Deepak Dugar, President of Visolis
Deepak Dugar, President of Visolis. CYCLOTRON ROAD

“We had been working for the last four years on this ingredient, which boosts skin’s hydration level naturally. So, putting those two things together, [we created] a new moisturizing hand sanitizer which is all plant-based,” said Dugar.The ingredient in question is mevalonic acid, or mev acid. Visolis became interested in the compound years ago and had already worked out a strategy for fermenting it in its lab in Hayward, California. “Just like a brewer would take sugars and brew alcohol, we have developed a process to brew plant sugars into mev acid,” said Dugar.

Visolis partnered with a cosmetics supplier down the street who provided pocketable bottles and filling lines. In weeks, the moisturizing hand sanitizer was out the door and in the hands and pockets of frontline healthcare workers in the Bay Area.

Some of the nurses who received the first batches have expressed to Dugar that they want to keep using it, and would even buy some for their friends and family going forward. Visolis is now scaling up production.

Paul Petersen, vice president of the company, believes many are still skeptical about whether plant-based products can perform as well as the competition, especially during a pandemic. “Part of the goal of this product is — yes, it’s a hand sanitizer, it will keep you safe against germs and viruses in the short term, but it will also help protect the skin in the long term as well. I think that’s something that’s kind of unique.”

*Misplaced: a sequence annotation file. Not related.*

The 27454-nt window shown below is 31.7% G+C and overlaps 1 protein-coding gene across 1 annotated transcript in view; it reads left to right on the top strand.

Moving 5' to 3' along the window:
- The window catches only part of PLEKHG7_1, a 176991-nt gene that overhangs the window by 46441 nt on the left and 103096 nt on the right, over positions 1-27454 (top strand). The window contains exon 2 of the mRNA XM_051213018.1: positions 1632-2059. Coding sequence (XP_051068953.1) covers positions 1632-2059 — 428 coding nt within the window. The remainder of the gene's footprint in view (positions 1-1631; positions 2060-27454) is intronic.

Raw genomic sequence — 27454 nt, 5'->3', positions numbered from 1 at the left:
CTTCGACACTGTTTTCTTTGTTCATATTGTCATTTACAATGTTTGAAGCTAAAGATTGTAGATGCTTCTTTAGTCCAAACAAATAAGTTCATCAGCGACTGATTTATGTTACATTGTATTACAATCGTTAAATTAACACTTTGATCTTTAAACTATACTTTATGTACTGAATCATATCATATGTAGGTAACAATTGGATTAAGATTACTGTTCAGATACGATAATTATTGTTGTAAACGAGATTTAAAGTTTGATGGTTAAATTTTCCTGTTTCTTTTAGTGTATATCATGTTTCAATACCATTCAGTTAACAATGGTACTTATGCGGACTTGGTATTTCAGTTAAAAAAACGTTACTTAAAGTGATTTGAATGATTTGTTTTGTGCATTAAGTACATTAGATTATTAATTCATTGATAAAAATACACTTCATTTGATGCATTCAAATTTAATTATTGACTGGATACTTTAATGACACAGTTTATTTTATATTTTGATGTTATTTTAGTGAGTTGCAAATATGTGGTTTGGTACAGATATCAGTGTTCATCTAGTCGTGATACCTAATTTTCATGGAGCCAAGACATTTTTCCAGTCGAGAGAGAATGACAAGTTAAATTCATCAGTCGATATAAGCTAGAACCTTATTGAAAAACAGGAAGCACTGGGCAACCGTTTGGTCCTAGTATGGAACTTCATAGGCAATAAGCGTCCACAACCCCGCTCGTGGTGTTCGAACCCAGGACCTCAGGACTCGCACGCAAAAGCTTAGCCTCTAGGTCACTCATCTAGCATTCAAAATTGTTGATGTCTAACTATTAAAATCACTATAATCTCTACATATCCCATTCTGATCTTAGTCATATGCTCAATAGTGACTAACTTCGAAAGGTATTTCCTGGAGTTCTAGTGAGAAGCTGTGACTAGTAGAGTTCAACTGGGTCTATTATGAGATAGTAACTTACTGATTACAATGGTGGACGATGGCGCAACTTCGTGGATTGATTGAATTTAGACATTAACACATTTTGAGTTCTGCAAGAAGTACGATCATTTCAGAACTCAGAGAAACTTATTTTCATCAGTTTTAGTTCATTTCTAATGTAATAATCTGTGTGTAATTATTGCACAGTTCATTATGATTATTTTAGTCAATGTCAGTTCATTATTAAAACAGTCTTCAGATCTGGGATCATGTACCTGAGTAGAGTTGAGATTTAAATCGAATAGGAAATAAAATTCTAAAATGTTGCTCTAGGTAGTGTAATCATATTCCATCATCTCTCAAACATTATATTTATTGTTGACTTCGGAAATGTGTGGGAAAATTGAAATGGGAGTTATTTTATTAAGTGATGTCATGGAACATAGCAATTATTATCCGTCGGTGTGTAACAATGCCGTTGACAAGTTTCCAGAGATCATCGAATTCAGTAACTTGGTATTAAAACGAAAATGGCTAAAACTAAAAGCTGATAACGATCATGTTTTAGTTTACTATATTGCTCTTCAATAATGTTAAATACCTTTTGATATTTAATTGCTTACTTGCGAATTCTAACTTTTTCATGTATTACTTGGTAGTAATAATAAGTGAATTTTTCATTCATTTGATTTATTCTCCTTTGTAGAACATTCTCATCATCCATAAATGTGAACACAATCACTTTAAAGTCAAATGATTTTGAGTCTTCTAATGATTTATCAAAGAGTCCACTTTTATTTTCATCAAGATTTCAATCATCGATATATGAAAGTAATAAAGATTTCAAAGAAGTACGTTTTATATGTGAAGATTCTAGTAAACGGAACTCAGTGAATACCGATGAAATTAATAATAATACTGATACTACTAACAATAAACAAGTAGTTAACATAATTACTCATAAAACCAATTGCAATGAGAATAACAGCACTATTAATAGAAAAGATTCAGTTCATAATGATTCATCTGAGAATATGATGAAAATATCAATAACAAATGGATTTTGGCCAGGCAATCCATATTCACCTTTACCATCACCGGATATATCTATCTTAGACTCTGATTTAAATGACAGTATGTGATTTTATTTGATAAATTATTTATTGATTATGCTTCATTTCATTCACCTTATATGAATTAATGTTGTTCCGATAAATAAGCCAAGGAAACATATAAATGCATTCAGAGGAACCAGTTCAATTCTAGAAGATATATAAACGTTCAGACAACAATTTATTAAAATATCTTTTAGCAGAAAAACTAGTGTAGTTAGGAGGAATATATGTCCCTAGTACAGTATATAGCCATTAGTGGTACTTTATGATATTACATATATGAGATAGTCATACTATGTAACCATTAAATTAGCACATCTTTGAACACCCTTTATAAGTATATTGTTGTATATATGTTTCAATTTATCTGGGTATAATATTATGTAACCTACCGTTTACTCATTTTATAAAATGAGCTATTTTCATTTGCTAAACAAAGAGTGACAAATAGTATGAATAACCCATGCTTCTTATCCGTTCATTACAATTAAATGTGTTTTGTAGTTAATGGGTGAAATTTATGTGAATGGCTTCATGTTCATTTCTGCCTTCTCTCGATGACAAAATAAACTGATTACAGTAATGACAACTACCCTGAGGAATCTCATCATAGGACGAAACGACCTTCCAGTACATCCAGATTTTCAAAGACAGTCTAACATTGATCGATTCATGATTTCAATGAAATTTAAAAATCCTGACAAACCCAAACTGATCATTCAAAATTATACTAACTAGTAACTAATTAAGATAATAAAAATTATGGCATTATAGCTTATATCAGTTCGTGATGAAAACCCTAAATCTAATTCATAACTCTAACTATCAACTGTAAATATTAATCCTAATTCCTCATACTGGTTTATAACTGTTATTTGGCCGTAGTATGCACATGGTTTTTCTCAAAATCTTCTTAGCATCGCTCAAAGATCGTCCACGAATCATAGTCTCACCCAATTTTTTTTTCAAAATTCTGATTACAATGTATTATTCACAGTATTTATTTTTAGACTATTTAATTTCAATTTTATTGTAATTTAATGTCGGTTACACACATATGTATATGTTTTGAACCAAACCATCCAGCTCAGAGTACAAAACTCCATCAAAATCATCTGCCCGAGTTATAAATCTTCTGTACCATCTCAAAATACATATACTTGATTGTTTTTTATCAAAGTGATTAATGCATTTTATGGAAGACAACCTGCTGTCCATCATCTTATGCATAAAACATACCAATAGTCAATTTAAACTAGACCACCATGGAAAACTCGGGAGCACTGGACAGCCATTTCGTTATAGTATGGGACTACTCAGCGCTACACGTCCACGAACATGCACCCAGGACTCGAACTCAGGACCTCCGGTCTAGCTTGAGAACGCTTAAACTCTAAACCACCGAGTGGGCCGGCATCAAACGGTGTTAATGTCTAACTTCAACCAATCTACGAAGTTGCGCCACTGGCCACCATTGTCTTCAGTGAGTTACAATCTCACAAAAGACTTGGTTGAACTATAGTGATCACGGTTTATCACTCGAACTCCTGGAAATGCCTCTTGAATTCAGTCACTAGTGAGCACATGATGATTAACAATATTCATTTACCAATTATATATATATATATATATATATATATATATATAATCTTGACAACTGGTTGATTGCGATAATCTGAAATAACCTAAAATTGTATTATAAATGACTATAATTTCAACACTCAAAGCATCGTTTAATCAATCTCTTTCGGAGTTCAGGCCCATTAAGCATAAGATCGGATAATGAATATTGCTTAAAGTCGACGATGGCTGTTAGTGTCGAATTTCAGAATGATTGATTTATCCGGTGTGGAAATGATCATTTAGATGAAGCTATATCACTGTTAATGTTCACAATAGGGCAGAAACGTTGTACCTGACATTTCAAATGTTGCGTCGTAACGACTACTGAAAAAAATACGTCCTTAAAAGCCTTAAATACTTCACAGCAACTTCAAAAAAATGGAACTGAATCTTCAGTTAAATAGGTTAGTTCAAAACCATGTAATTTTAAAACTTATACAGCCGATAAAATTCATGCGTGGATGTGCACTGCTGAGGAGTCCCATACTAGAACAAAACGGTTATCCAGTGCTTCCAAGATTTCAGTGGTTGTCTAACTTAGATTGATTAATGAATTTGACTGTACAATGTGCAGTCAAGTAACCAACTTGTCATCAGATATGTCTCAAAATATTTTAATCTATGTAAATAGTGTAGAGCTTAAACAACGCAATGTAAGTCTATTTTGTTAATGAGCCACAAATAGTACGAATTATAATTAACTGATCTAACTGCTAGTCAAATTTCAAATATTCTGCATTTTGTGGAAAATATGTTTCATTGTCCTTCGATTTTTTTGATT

Follow me on Twitter at @johncumbers and @synbiobetaSubscribe to my weekly newsletters in synthetic biology. Thank you to Ian Haydon for additional research and reporting in this article. I’m an operating partner at DCVC, which has invested in Visolis. I’m also the founder of SynBioBeta, and some of the companies that I write about are sponsors of the SynBioBeta conference and weekly digest. Here’s the full list of SynBioBeta sponsors.

Originally published on Forbes: https://www.forbes.com/sites/johncumbers/2020/08/22/the-rush-for-hand-sanitizers-is-a-boom-for-hand-moisturizers-this-startup-has-a-solution-for-both/

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John Cumbers

John Cumbers

John Cumbers is the founder of SynBioBeta. John is passionate about education and on the use and adoption of biological technologies. He has received multiple awards and grants from NASA and the National Academy of Sciences for his work in the field. John has been involved in multiple startups such as those producing food for space, microbes to extract lunar and martian resources, and hoverboards! John is an active investor through the DCVC SynBioBeta Fund and his synthetic biology syndicate on AngelList.

Ian Haydon

Ian Haydon

Ian Haydon is a scientist and science communicator based in Seattle. His writing has appeared in Scientific American, RealClearScience, Salon, the International Business Times and more. He holds a master's degree in biological design and was a 2018 AAAS Mass Media Fellow.